Coping with a cat in heat is an experience most cat owners would sooner do without. If you plan on having your cat spayed and are just waiting until she's old enough, you may want to adjust that timetable. Your sweet, leggy kitten could be in hormonal turmoil well before she hits the 6-month mark. Here's how you'll know when she's in heat.
Feline Puberty Arrives
The age a cat reaches puberty will vary from kitten to kitten, just as with humans; and much depends on factors such as environment and breed. Outdoor or feral kittens may reach maturity earlier, especially if intact male cats are around. Siamese cats can show signs of puberty as soon as 4 months of age, while other breeds may not reach sexual maturity until they're 10 months old. In general, by 5 to 6 months of age, cats have reached adolescence. Female kittens can then go into heat and become pregnant even though they're little more than kittens themselves. Cats being bred intentionally shouldn't be permitted to get pregnant until they're at least a year old, so they can develop the instincts and emotions to cope with motherhood.
What's Happening in Her Body
When a cat goes into heat, her body is fertile and receptive to mating. The pineal gland in her brain responds to changes in day length and secretes the hormone melatonin. Melatonin plays a key role in the cat's reproductive cycle, because when daylight increases, the production of melatonin decreases. This decrease affects the area of a cat's brain called the hypothalamus, where reproductive hormones are formed. These hormones move from the pituitary gland to the cat's ovaries and uterus, where they exert their effects. As the cat enters puberty, there's an increase in the reproductive hormone estrogen, which causes the cat to go into heat. You may even see a slight mucous discharge, sometimes with a small amount of blood.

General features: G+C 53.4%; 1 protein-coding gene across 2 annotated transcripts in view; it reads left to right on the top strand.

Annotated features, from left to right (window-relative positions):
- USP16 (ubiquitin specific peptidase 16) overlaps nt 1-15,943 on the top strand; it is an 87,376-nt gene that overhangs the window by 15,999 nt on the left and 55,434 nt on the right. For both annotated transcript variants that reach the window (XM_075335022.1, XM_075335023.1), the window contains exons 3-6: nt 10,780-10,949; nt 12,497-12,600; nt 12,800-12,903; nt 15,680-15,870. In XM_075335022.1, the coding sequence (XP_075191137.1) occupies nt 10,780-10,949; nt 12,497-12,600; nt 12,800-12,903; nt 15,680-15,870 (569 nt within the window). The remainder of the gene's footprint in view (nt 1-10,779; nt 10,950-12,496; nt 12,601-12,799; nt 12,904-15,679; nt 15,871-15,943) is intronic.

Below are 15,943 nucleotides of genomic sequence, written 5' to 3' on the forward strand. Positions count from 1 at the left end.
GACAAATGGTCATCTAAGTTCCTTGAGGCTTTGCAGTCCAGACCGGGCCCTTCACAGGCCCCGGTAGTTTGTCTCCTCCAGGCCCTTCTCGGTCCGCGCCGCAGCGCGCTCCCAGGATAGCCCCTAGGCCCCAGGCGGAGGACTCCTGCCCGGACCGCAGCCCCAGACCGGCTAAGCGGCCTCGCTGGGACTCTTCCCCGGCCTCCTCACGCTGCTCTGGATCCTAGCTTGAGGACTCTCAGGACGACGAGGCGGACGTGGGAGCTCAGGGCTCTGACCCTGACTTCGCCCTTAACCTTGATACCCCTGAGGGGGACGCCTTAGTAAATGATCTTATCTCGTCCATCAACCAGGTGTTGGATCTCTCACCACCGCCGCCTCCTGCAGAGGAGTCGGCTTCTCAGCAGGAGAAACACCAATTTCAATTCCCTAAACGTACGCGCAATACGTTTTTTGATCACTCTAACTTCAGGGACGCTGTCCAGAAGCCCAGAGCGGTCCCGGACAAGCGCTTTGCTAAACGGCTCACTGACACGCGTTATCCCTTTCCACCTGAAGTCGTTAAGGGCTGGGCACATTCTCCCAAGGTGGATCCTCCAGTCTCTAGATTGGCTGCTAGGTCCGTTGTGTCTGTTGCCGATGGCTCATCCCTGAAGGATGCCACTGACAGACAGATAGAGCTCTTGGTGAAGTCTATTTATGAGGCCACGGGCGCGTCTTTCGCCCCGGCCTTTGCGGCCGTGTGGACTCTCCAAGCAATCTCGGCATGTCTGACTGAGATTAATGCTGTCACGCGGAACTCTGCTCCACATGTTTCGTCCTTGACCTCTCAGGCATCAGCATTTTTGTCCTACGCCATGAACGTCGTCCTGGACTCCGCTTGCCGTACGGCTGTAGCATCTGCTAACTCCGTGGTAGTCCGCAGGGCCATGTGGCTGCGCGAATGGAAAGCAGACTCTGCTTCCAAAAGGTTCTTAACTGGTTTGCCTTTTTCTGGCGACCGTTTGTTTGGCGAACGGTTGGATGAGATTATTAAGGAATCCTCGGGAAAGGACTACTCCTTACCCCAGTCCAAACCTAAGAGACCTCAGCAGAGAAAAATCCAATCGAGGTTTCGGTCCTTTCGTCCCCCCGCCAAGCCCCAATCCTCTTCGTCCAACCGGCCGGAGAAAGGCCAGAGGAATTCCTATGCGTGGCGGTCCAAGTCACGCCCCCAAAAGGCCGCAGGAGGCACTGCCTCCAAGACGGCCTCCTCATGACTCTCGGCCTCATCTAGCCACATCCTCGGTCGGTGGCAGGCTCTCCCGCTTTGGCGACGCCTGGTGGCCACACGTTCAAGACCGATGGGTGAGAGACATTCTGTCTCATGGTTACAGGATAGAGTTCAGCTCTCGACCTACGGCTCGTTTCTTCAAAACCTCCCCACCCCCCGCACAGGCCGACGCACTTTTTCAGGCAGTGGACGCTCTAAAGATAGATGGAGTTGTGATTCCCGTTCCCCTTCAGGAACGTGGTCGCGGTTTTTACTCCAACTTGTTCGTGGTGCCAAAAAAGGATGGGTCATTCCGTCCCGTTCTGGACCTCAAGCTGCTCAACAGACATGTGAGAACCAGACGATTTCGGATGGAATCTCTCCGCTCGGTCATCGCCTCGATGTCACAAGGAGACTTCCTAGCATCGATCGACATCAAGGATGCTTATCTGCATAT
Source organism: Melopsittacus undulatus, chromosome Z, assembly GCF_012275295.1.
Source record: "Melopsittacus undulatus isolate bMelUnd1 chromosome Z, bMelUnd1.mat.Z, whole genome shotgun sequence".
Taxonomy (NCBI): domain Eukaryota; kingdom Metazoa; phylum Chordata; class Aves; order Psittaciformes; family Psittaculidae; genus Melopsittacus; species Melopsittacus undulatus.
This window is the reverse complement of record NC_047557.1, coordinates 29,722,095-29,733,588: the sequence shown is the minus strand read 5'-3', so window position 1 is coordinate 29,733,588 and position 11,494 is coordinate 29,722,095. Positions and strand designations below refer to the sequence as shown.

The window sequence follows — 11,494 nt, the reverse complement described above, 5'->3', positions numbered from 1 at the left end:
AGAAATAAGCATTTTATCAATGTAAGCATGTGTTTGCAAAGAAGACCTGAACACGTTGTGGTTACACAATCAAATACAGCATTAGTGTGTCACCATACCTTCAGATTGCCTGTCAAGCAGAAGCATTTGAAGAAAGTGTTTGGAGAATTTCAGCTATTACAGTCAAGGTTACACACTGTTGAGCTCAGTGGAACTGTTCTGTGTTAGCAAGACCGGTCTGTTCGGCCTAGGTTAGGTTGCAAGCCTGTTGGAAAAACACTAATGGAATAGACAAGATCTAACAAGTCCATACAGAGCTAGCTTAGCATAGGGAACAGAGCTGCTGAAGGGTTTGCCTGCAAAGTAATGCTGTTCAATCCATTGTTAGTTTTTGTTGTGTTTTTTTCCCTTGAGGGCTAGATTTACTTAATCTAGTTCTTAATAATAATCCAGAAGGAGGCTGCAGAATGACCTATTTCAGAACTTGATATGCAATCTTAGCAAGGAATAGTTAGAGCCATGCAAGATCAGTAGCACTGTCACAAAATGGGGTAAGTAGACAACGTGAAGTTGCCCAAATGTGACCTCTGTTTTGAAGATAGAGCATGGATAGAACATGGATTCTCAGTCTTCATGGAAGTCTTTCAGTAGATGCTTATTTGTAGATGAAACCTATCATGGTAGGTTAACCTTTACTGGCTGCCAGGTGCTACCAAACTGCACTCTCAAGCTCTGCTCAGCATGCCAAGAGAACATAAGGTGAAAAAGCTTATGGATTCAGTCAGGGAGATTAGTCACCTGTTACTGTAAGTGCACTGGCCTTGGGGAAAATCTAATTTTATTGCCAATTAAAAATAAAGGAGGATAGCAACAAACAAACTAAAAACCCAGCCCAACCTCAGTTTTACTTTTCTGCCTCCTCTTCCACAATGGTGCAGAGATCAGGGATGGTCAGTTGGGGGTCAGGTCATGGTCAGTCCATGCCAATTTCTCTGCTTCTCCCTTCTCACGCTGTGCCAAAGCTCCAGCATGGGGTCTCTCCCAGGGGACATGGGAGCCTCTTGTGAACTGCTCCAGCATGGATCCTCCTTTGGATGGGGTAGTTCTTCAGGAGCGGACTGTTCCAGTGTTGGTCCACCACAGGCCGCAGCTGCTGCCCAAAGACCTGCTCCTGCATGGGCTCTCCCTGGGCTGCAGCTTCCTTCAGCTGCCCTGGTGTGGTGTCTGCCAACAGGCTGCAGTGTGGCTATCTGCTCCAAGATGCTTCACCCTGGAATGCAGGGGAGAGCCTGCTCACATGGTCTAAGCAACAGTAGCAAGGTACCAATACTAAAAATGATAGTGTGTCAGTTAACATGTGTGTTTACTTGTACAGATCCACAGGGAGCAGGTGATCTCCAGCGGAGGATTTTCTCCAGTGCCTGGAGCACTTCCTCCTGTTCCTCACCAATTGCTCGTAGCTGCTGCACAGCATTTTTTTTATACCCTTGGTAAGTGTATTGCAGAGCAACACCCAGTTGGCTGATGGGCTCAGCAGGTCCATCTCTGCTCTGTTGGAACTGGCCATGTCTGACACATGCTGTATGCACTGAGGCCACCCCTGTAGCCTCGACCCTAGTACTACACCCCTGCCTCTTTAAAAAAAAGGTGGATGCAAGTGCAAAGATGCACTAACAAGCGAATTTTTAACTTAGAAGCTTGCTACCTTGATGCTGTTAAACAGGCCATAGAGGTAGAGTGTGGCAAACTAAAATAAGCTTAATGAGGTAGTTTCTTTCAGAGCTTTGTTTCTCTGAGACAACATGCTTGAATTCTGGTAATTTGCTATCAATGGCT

Unmistakable Signs of Heat
A cat in heat emits long howling meows. She's putting the word out to males that she is ready and available. Her love songs will continue until she mates, or the heat cycle ends. She'll display affection, rubbing her head and rear end against you, other cats or the furniture. She will mimic the mating posture, with rear end and tail raised. And she may spray, her tail quivering slightly as she leaves her estrogen-heavy urine on walls. An indoor cat will do her best to escape to the outdoors, and male cats in range will howl, spray and behave aggressively.
How Often She'll Go into Heat
Cats can breed nearly year-round, from late winter into early autumn, with the heaviest "kitten season" running from March through September. Especially during the increased daylight hours associated with spring and summer, a cat will go into heat every 14 to 21 days for about seven to 10 days. She will display frustration and irritability until she mates or is spayed -- or until the darker days of autumn. A cat that has given birth can go into heat as soon as seven to 10 days after delivery, but usually takes about four weeks.
Getting your cat spayed prevents her discomfort -- and yours, as you watch and hear her behavior, and avoids the risk of mammary cancer and uterine disease. It also avoids adding to the cat overpopulation problem. If your cat happens to be in heat, it's best to wait until it passes to have a vet spay her.
If She's Been Spayed...
When a cat is spayed, her uterus and ovaries are removed. In rare instances, a small amount of ovarian tissue may remain in the cat's body and respond to chemical signals from the brain to make the hormone that results in estrus, or heat. If this happens, the cat cannot become pregnant -- her uterus is gone -- but she may show signs of heat. The lining of the cat's remaining vagina may also bleed in response to hormones, simulating signs of heat. Finally, a recently spayed cat may also exhibit heat symptoms while her hormones settle down.